Home to historic events like the 1966 World Cup final and the Live Aid concert in 1985, Wembley was an iconic venue that would provide an excellent visual presentation. Still, filling the vast stadium was an ambitious task. Much to WWF’s delight, however, their gamble paid off. Tickets sold like proverbial hot cross buns, with fans traveling from all over the U.K. and Europe to get a taste of big-time American pro wrestling.

Held on Saturday, August 29 (and airing on tape delay two days later) before a massive, reported crowd of 80,355 people, SummerSlam 1992 would pull in $3,650,000 through ticket sales and merchandise. This was a hugely successful day for the WWF … and a far cry from anything it was doing in the U.S. at the time. Even the notoriously fickle British weather cooperated, and the rain stayed away from the open-air venue for the duration of the show.

Alongside cool visuals like the Legion of Doom riding motorcycles to the ring for their match against Money Inc., and The Undertaker traveling atop a hearse to face off with Kamala, fans were treated to such clashes as The Ultimate Warrior vs. Randy Savage for the WWF championship and an underrated match-up between Shawn Michaels and Rick Martel. But the match everyone had truly come to see was Intercontinental champion Bret Hart defending his title against his real-life brother-in-law, “British Bulldog” Davey Boy Smith. Given the popularity of Smith in his native Britain, the WWF made the sensible decision to allow the Intercontinental match to go on last—an unheard-of prospect at a time when the main WWF belt was also being defended on the same show.

British Bulldog and Lennox Lewis at SummerSlam 1992
Davey Boy Smith, a local lad made good, greets a capacity crowd at Wembley Stadium in August 1992. For this special main event, Smith was accompanied to the ring by world-renowned pugilist Lennox Lewis, who would secure his own place in the history books that year by becoming WBC heavyweight champion. (Photo by M. Morris)

In a battle that would go on to be named PWI Match of the Year for 1992, Hart and Smith put on a clinic that had the 80,000+ in attendance hanging on every move. After 25 minutes, it was local lad Smith who got the win and sent the crowd in Wembley into a frenzy. His celebration brought to a close one of the most unique events the WWF had ever promoted.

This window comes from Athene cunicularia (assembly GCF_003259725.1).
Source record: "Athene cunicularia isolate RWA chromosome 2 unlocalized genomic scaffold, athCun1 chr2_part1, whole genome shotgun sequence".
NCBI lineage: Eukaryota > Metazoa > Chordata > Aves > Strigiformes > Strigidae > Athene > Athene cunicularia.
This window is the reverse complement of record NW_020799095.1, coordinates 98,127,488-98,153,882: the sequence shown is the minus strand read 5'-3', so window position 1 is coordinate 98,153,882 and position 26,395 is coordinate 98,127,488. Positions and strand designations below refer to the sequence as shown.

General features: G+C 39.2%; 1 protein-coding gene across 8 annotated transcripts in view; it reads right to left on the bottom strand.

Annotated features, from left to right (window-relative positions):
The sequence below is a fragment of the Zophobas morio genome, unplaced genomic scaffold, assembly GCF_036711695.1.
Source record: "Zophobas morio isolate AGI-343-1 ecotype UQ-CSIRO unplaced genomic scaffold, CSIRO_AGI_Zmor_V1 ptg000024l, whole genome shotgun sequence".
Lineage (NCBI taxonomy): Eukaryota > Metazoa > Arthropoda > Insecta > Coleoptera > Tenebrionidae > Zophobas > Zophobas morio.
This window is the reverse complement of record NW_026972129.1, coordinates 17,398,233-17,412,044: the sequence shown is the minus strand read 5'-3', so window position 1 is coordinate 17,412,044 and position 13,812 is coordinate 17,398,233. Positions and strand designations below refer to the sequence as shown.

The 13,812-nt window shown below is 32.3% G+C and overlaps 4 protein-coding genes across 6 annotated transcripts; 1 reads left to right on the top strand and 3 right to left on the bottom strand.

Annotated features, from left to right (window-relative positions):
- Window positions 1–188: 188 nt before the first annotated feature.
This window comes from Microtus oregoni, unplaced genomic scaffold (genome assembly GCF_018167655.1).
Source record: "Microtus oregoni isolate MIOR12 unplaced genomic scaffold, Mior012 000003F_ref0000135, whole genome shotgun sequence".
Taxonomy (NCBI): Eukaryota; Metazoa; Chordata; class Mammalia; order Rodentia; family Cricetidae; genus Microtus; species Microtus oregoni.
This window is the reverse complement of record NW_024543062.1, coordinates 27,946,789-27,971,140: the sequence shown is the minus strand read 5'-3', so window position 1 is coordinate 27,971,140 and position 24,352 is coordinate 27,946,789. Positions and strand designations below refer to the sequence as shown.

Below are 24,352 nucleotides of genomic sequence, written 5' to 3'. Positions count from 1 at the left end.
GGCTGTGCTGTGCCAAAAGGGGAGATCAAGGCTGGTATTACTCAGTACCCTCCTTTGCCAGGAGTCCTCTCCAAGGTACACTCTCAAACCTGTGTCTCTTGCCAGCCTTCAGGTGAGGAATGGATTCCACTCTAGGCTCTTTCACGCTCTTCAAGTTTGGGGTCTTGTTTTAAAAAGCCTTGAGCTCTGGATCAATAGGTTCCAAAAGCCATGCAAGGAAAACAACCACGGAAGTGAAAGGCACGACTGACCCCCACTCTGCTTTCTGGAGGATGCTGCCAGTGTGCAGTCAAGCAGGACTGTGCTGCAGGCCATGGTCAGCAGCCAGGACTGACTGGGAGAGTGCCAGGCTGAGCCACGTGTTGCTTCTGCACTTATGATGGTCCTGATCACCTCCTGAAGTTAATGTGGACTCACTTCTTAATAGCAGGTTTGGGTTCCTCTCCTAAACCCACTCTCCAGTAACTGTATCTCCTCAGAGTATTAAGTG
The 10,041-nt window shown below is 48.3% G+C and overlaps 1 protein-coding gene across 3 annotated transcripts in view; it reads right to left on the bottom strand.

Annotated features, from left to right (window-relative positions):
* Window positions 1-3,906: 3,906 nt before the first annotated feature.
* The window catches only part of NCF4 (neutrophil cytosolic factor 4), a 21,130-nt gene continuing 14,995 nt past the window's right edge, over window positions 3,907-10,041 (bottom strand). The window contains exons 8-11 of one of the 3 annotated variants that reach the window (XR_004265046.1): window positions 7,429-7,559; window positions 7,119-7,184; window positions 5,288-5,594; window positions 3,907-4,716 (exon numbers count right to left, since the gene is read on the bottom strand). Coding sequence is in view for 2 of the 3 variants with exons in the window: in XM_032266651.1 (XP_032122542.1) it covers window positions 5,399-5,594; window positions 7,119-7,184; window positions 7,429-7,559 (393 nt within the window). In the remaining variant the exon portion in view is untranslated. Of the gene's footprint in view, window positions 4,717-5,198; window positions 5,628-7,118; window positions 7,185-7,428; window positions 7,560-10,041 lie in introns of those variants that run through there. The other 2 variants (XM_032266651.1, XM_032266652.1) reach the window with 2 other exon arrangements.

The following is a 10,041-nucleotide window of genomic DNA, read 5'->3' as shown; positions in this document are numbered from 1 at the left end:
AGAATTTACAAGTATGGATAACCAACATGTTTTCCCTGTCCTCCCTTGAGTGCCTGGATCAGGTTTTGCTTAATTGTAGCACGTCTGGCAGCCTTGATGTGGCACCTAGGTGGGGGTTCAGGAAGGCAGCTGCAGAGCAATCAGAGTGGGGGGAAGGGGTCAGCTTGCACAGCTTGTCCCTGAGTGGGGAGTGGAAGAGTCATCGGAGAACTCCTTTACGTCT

“I had the opportunity to sit in the crowd, and I remember how big it was and how passionate it was,” Stephanie McMahon told Sports Illustrated in 2021. “I remember it was raining, and I remember how the rain stopped as soon as the first match started. I also remember how over the British Bulldog was with the crowd. It was a beautiful ride of emotions, a spectacle, and I loved being there.”

British Bulldog attempts a pinfall on Bret Hart at SummerSlam 1992.
Smith cradles Bret Hart with a crucifix pin, but the attempt at a fall is unsuccessful. Ultimately, a different pinning combination would net Smith the match and the WWF Intercontinental championship belt. (Photo by M. Morris)

I, too, have fond memories of this event. The VHS tape of SummerSlam 1992 was released on September 24 of that year, which happened to be my seventh birthday. I still remember the excitement I felt when my parents handed me the tape of the show that British wrestling fans had been buzzing about. SummerSlam 1992 was the first wrestling VHS tape I ever owned, and I must have watched it a half-dozen times that first week. While it’s not my favorite wrestling event of all time, it is still one of the most special to me. As SummerSlam 1992 celebrates its 30th anniversary, you’ll have to excuse me if, before I watch Roman Reigns and Brock Lesnar throw down at a stadium in Nashville, I go and pop in that old VHS tape and watch Crush and Repo Man throw down in London.